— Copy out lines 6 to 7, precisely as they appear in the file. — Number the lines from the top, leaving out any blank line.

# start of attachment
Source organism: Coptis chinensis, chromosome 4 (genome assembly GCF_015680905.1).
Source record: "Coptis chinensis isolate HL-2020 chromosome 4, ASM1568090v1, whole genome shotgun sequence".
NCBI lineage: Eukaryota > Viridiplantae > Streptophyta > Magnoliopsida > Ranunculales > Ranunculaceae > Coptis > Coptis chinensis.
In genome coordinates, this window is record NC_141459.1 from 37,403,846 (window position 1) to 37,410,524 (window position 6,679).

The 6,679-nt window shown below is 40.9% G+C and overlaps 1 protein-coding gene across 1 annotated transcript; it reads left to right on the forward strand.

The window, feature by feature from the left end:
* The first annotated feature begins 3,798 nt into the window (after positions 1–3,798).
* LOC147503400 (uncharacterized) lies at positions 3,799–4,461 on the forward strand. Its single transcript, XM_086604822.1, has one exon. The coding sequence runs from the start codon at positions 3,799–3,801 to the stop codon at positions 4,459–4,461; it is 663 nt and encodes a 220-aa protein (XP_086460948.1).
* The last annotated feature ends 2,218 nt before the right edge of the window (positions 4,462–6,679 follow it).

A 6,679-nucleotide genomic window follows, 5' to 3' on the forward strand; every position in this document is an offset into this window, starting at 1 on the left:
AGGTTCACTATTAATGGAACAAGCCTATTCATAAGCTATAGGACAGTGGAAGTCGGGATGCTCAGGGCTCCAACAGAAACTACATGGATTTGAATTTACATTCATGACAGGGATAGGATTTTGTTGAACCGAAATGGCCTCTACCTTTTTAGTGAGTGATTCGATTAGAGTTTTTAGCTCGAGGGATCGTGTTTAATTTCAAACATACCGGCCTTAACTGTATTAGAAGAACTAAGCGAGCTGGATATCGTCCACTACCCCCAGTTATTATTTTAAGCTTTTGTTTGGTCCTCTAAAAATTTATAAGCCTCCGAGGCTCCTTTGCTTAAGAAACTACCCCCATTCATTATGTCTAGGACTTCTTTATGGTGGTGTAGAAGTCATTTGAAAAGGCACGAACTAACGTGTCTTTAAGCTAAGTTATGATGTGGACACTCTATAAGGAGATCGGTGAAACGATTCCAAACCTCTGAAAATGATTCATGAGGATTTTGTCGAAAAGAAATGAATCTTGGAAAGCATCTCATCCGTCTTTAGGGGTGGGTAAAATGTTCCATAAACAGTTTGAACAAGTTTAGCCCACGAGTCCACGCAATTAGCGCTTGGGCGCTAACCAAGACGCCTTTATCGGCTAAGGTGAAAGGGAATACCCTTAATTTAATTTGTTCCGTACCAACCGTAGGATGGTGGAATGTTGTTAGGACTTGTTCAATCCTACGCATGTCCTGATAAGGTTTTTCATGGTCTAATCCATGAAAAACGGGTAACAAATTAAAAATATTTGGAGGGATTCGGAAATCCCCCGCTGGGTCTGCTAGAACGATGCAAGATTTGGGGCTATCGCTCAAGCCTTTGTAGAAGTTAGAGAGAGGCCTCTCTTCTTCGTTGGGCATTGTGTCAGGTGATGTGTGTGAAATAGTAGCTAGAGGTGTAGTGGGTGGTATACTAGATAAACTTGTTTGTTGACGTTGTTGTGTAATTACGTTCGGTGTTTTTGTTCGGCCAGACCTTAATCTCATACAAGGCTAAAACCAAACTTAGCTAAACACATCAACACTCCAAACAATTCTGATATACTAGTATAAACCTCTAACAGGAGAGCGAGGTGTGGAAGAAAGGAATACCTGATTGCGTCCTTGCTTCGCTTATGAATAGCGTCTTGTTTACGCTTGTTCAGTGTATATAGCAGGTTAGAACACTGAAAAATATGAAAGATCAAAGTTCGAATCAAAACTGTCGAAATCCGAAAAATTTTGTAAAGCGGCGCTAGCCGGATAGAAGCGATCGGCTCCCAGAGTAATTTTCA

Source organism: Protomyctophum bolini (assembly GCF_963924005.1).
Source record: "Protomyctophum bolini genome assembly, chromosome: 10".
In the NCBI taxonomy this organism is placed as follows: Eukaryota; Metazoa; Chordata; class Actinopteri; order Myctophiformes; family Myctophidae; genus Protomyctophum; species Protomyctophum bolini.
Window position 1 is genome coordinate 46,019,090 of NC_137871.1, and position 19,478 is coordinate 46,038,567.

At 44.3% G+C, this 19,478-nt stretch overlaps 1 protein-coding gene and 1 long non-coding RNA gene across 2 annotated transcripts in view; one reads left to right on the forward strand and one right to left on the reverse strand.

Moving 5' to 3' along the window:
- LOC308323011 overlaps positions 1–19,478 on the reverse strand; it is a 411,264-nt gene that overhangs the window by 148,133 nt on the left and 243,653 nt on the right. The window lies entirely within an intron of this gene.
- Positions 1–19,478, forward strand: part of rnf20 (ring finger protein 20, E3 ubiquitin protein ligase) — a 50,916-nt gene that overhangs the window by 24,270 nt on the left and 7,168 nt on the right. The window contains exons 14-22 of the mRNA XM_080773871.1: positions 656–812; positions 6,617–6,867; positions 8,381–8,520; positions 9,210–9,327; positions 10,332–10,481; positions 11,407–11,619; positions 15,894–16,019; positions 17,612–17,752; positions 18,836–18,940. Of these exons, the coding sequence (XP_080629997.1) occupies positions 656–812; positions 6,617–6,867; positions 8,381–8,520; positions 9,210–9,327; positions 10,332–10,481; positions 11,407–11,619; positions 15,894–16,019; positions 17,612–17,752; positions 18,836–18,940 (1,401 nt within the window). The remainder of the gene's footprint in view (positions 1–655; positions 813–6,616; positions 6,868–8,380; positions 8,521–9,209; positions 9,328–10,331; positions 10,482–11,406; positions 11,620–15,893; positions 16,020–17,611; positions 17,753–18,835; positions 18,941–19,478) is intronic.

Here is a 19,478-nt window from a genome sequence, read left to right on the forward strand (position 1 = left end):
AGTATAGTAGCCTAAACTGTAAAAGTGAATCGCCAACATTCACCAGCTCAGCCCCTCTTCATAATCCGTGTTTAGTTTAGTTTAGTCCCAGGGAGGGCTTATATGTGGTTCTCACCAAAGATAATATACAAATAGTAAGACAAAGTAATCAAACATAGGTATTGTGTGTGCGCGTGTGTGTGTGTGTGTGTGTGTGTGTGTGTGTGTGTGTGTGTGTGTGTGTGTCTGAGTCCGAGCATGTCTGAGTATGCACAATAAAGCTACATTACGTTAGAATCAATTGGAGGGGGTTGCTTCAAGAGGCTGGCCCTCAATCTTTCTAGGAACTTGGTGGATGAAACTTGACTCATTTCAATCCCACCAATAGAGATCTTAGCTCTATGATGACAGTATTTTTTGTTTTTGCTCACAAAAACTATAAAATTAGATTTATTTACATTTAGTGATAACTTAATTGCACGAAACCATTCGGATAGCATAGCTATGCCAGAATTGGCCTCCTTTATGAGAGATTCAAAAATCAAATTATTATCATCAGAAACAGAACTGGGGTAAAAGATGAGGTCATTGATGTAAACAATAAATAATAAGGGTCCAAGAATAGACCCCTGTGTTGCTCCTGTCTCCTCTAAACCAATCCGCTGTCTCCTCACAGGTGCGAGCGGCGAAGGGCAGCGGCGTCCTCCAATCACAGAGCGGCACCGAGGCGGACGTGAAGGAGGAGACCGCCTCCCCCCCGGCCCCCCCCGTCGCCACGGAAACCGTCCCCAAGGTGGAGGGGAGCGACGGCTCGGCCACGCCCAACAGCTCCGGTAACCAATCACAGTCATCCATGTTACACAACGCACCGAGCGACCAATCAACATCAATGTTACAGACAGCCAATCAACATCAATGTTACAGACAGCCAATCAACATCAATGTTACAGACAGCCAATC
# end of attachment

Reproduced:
The window, feature by feature from the left end:
* The first annotated feature begins 3,798 nt into the window (after positions 1–3,798).